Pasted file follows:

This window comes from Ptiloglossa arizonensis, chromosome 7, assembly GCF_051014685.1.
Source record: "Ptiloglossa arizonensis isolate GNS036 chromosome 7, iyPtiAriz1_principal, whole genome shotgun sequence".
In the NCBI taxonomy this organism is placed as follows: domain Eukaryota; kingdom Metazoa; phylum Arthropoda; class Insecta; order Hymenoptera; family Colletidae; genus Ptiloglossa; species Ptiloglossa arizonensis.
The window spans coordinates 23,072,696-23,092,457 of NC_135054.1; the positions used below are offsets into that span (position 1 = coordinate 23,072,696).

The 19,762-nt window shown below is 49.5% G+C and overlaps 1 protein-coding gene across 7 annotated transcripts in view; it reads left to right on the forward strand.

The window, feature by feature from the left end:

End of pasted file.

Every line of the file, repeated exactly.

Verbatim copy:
This window comes from Ptiloglossa arizonensis, chromosome 7, assembly GCF_051014685.1.
Source record: "Ptiloglossa arizonensis isolate GNS036 chromosome 7, iyPtiAriz1_principal, whole genome shotgun sequence".
In the NCBI taxonomy this organism is placed as follows: domain Eukaryota; kingdom Metazoa; phylum Arthropoda; class Insecta; order Hymenoptera; family Colletidae; genus Ptiloglossa; species Ptiloglossa arizonensis.
The window spans coordinates 23,072,696-23,092,457 of NC_135054.1; the positions used below are offsets into that span (position 1 = coordinate 23,072,696).

The 19,762-nt window shown below is 49.5% G+C and overlaps 1 protein-coding gene across 7 annotated transcripts in view; it reads left to right on the forward strand.

The window, feature by feature from the left end: